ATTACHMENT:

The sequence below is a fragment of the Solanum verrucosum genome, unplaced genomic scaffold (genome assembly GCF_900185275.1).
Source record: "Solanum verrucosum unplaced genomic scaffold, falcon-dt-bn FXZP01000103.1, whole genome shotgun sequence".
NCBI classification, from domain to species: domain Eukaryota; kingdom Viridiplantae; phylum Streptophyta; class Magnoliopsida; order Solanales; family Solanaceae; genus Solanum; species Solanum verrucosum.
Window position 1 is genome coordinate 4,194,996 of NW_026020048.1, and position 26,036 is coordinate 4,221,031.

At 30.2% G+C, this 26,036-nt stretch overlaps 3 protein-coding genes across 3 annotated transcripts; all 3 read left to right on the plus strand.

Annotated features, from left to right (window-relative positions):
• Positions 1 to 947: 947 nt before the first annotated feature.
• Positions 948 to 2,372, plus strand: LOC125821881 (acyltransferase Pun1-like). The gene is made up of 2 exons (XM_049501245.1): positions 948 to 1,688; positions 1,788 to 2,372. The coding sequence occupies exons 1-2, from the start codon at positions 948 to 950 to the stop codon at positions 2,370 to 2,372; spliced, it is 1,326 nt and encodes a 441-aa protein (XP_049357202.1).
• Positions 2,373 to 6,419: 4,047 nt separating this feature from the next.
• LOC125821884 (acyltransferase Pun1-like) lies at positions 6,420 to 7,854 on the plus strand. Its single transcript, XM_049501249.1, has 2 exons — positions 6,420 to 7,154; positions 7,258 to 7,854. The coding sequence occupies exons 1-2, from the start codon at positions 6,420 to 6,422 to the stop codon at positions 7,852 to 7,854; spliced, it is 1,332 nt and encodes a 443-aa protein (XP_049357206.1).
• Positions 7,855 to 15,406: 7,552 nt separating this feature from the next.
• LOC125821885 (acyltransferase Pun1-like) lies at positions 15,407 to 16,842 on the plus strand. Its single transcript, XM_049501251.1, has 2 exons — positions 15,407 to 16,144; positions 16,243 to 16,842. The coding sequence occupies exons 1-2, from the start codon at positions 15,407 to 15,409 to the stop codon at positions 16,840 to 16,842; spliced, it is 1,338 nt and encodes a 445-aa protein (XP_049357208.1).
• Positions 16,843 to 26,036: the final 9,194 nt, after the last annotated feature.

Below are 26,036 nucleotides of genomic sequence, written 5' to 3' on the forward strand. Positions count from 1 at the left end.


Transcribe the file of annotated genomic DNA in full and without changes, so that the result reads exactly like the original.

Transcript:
The sequence below is a fragment of the Solanum verrucosum genome, unplaced genomic scaffold (genome assembly GCF_900185275.1).
Source record: "Solanum verrucosum unplaced genomic scaffold, falcon-dt-bn FXZP01000103.1, whole genome shotgun sequence".
NCBI classification, from domain to species: domain Eukaryota; kingdom Viridiplantae; phylum Streptophyta; class Magnoliopsida; order Solanales; family Solanaceae; genus Solanum; species Solanum verrucosum.
Window position 1 is genome coordinate 4,194,996 of NW_026020048.1, and position 26,036 is coordinate 4,221,031.

At 30.2% G+C, this 26,036-nt stretch overlaps 3 protein-coding genes across 3 annotated transcripts; all 3 read left to right on the plus strand.

Annotated features, from left to right (window-relative positions):
• Positions 1 to 947: 947 nt before the first annotated feature.
• Positions 948 to 2,372, plus strand: LOC125821881 (acyltransferase Pun1-like). The gene is made up of 2 exons (XM_049501245.1): positions 948 to 1,688; positions 1,788 to 2,372. The coding sequence occupies exons 1-2, from the start codon at positions 948 to 950 to the stop codon at positions 2,370 to 2,372; spliced, it is 1,326 nt and encodes a 441-aa protein (XP_049357202.1).
• Positions 2,373 to 6,419: 4,047 nt separating this feature from the next.
• LOC125821884 (acyltransferase Pun1-like) lies at positions 6,420 to 7,854 on the plus strand. Its single transcript, XM_049501249.1, has 2 exons — positions 6,420 to 7,154; positions 7,258 to 7,854. The coding sequence occupies exons 1-2, from the start codon at positions 6,420 to 6,422 to the stop codon at positions 7,852 to 7,854; spliced, it is 1,332 nt and encodes a 443-aa protein (XP_049357206.1).
• Positions 7,855 to 15,406: 7,552 nt separating this feature from the next.
• LOC125821885 (acyltransferase Pun1-like) lies at positions 15,407 to 16,842 on the plus strand. Its single transcript, XM_049501251.1, has 2 exons — positions 15,407 to 16,144; positions 16,243 to 16,842. The coding sequence occupies exons 1-2, from the start codon at positions 15,407 to 15,409 to the stop codon at positions 16,840 to 16,842; spliced, it is 1,338 nt and encodes a 445-aa protein (XP_049357208.1).
• Positions 16,843 to 26,036: the final 9,194 nt, after the last annotated feature.

Below are 26,036 nucleotides of genomic sequence, written 5' to 3' on the forward strand. Positions count from 1 at the left end.